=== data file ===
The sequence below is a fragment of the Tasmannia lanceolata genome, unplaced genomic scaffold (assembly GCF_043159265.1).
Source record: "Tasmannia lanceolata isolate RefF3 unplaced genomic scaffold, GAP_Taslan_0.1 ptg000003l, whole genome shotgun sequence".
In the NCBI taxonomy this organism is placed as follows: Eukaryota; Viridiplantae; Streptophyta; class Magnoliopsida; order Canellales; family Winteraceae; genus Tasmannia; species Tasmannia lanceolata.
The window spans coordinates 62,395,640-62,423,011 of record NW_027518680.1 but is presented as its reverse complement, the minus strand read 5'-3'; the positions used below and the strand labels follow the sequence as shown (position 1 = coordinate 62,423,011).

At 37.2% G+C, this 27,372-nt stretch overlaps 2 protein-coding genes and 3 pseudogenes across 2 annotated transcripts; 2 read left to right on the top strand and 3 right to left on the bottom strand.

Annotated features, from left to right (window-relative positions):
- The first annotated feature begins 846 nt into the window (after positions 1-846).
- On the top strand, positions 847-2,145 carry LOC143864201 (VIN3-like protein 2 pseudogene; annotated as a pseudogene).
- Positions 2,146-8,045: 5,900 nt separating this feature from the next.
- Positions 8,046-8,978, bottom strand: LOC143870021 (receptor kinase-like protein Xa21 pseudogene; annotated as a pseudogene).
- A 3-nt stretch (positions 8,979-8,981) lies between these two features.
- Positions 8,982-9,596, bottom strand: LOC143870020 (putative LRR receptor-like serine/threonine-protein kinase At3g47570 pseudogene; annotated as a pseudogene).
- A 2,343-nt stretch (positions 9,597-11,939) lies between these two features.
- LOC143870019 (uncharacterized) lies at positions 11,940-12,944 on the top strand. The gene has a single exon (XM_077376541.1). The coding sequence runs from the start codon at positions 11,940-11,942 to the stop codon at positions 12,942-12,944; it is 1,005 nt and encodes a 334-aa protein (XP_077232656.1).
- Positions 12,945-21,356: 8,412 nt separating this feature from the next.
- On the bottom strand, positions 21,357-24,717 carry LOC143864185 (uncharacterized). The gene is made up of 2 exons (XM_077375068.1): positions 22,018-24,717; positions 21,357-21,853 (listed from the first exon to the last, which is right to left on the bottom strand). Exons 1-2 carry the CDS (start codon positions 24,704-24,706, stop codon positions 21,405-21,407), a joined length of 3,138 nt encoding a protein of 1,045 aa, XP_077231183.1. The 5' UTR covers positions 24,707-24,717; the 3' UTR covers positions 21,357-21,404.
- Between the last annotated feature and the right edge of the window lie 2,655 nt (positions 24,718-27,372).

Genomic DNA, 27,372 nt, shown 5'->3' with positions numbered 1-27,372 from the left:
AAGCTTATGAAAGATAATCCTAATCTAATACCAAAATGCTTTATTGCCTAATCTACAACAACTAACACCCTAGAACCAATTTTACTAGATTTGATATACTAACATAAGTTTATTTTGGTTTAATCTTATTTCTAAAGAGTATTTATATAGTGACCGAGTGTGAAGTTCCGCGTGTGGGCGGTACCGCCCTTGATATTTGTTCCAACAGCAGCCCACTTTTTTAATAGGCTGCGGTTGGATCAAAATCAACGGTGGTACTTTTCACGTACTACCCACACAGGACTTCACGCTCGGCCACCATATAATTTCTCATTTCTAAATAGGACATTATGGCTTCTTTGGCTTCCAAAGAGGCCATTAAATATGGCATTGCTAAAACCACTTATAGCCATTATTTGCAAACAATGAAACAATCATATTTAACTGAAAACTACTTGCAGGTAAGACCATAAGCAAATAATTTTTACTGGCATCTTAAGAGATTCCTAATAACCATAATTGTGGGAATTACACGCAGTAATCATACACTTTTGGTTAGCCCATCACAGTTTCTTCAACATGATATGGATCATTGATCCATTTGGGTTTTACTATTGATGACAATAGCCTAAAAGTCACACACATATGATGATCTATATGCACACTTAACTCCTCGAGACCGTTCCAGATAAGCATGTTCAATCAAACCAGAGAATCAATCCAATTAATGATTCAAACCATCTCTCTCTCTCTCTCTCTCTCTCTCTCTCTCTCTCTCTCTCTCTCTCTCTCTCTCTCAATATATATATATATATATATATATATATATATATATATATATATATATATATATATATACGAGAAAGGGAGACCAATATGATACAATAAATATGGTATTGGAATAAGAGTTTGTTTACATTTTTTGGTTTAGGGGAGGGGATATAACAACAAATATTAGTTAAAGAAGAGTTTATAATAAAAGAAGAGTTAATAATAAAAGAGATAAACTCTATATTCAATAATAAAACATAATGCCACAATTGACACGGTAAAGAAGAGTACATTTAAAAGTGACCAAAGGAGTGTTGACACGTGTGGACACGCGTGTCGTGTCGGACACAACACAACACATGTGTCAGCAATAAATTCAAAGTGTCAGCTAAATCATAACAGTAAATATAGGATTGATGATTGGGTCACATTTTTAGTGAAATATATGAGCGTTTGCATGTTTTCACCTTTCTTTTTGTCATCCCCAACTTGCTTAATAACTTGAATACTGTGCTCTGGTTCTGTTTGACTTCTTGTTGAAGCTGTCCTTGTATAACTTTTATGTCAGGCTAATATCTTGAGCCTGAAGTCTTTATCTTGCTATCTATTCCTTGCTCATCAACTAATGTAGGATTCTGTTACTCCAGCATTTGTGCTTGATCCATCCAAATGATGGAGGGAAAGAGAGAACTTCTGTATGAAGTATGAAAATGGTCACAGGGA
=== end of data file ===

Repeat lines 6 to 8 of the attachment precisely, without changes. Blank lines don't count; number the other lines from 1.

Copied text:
Annotated features, from left to right (window-relative positions):
- The first annotated feature begins 846 nt into the window (after positions 1-846).
- On the top strand, positions 847-2,145 carry LOC143864201 (VIN3-like protein 2 pseudogene; annotated as a pseudogene).